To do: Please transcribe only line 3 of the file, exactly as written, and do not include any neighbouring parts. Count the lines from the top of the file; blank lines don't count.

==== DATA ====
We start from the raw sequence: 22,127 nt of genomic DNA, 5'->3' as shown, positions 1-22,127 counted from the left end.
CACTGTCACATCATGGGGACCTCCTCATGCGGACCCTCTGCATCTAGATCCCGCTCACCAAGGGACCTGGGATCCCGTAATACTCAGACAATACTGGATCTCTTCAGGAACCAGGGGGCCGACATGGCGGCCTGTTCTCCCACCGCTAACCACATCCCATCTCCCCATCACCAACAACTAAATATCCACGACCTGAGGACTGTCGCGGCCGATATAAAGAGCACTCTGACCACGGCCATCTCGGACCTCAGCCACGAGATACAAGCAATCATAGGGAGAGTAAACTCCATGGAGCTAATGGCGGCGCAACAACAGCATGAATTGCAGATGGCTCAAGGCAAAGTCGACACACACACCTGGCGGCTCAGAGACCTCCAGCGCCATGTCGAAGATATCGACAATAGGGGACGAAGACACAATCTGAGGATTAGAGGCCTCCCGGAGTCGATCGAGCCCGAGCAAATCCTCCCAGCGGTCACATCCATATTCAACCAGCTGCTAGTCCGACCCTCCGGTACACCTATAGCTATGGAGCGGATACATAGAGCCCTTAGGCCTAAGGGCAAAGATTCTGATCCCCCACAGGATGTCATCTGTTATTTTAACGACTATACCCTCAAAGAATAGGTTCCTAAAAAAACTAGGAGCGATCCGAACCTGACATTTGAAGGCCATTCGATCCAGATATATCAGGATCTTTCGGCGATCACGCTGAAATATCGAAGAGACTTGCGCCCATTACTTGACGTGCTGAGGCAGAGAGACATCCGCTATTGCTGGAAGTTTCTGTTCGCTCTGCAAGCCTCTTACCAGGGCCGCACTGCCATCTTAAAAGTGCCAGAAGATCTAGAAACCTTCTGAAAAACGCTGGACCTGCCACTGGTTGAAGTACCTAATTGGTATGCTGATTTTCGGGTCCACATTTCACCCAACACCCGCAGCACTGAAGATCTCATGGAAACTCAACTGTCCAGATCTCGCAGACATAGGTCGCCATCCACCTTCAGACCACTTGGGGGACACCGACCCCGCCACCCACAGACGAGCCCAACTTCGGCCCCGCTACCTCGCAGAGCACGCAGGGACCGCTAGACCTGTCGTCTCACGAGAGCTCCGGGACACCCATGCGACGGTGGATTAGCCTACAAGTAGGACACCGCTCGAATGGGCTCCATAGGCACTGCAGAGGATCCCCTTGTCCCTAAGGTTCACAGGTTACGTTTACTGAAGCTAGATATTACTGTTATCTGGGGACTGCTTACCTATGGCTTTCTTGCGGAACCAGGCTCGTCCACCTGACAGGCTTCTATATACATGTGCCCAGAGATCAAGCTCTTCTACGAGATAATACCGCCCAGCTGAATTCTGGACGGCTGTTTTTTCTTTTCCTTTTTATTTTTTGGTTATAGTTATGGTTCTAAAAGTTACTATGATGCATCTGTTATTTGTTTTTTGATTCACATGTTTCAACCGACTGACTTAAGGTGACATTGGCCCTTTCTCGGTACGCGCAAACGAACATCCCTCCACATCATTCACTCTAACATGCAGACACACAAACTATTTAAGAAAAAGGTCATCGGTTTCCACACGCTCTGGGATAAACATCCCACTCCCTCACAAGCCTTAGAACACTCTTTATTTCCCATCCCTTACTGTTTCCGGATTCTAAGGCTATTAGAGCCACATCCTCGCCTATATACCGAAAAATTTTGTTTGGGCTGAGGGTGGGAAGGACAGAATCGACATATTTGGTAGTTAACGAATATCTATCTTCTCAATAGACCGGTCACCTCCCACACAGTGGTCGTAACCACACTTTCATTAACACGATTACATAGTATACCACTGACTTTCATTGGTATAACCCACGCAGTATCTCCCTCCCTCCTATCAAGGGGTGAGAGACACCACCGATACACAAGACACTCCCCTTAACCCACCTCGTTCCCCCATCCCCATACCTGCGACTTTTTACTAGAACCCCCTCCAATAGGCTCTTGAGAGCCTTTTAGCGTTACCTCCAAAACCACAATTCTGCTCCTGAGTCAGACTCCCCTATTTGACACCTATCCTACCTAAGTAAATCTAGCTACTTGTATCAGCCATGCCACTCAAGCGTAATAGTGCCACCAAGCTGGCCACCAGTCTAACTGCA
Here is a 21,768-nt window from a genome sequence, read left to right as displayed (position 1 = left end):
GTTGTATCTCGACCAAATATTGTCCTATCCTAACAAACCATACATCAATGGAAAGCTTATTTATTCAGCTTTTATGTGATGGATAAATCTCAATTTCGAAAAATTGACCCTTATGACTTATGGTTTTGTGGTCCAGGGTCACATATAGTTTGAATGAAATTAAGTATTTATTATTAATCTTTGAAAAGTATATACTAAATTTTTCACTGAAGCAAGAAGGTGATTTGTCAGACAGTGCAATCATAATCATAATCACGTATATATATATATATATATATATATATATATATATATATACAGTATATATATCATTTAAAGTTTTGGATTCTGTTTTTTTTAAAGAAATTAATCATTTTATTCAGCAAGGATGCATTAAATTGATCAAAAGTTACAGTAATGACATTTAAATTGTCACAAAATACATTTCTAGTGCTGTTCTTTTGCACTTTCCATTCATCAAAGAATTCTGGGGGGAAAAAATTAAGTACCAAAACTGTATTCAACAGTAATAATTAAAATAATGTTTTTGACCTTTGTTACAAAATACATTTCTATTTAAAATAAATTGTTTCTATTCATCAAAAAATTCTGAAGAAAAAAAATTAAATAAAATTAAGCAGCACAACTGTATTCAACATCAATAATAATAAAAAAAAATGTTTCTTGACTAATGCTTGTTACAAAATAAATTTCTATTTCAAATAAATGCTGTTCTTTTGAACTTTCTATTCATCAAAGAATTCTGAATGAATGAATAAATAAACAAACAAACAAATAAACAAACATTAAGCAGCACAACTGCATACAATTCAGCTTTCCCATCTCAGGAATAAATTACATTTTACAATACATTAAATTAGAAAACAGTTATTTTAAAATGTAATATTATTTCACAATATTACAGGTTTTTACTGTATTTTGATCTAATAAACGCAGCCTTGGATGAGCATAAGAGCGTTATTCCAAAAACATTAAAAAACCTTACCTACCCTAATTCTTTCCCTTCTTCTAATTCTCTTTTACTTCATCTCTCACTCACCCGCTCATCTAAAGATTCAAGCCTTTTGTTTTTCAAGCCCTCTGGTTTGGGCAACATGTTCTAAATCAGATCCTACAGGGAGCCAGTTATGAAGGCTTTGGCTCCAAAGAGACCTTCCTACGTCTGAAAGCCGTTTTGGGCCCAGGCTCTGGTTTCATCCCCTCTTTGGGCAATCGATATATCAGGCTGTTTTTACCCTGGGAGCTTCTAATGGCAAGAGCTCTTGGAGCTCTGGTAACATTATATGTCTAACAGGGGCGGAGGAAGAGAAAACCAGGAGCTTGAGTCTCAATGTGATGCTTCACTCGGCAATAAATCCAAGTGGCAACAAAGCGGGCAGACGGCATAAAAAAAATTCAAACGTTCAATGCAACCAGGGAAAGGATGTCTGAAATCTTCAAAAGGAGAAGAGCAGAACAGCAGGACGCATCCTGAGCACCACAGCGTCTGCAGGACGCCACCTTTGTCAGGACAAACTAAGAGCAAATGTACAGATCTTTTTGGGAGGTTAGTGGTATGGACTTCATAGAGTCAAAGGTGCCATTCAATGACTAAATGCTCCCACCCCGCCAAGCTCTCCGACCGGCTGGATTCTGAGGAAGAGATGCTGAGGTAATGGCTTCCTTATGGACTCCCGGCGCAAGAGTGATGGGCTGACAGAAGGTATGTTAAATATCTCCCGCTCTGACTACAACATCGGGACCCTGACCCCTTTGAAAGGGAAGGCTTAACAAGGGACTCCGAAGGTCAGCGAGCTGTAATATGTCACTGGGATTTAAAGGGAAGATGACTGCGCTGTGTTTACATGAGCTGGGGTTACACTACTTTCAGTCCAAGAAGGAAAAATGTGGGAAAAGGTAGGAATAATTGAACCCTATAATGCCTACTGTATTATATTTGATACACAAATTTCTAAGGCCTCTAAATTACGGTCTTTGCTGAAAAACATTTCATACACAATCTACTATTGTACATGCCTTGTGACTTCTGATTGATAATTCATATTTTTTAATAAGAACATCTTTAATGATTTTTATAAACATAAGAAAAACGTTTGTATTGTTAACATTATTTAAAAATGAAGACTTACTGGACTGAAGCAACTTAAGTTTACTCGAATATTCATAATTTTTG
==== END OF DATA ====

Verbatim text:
Here is a 21,768-nt window from a genome sequence, read left to right as displayed (position 1 = left end):